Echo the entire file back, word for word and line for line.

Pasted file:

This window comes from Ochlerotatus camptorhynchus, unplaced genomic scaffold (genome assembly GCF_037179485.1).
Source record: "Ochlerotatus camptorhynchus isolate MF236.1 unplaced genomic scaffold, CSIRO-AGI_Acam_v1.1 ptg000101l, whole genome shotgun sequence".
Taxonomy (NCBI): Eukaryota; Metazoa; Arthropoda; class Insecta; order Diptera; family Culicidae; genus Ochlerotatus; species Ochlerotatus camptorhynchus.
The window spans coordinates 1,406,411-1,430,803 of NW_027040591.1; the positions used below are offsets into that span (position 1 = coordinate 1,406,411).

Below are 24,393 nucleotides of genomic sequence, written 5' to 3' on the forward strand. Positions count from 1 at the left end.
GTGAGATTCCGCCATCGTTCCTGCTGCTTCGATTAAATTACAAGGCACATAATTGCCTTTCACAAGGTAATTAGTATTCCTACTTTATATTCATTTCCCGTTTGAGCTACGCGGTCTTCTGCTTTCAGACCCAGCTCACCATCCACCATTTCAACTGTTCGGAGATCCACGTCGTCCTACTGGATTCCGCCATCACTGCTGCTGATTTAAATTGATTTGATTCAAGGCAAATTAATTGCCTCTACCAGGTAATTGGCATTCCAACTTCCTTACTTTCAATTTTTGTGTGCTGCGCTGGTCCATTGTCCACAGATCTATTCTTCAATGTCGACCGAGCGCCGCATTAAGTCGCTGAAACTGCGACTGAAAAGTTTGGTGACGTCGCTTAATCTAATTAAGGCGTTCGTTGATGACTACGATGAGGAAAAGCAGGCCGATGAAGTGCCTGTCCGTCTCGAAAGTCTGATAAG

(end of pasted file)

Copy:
This window comes from Ochlerotatus camptorhynchus, unplaced genomic scaffold (genome assembly GCF_037179485.1).
Source record: "Ochlerotatus camptorhynchus isolate MF236.1 unplaced genomic scaffold, CSIRO-AGI_Acam_v1.1 ptg000101l, whole genome shotgun sequence".
Taxonomy (NCBI): Eukaryota; Metazoa; Arthropoda; class Insecta; order Diptera; family Culicidae; genus Ochlerotatus; species Ochlerotatus camptorhynchus.
The window spans coordinates 1,406,411-1,430,803 of NW_027040591.1; the positions used below are offsets into that span (position 1 = coordinate 1,406,411).

Below are 24,393 nucleotides of genomic sequence, written 5' to 3' on the forward strand. Positions count from 1 at the left end.
GTGAGATTCCGCCATCGTTCCTGCTGCTTCGATTAAATTACAAGGCACATAATTGCCTTTCACAAGGTAATTAGTATTCCTACTTTATATTCATTTCCCGTTTGAGCTACGCGGTCTTCTGCTTTCAGACCCAGCTCACCATCCACCATTTCAACTGTTCGGAGATCCACGTCGTCCTACTGGATTCCGCCATCACTGCTGCTGATTTAAATTGATTTGATTCAAGGCAAATTAATTGCCTCTACCAGGTAATTGGCATTCCAACTTCCTTACTTTCAATTTTTGTGTGCTGCGCTGGTCCATTGTCCACAGATCTATTCTTCAATGTCGACCGAGCGCCGCATTAAGTCGCTGAAACTGCGACTGAAAAGTTTGGTGACGTCGCTTAATCTAATTAAGGCGTTCGTTGATGACTACGATGAGGAAAAGCAGGCCGATGAAGTGCCTGTCCGTCTCGAAAGTCTGATAAG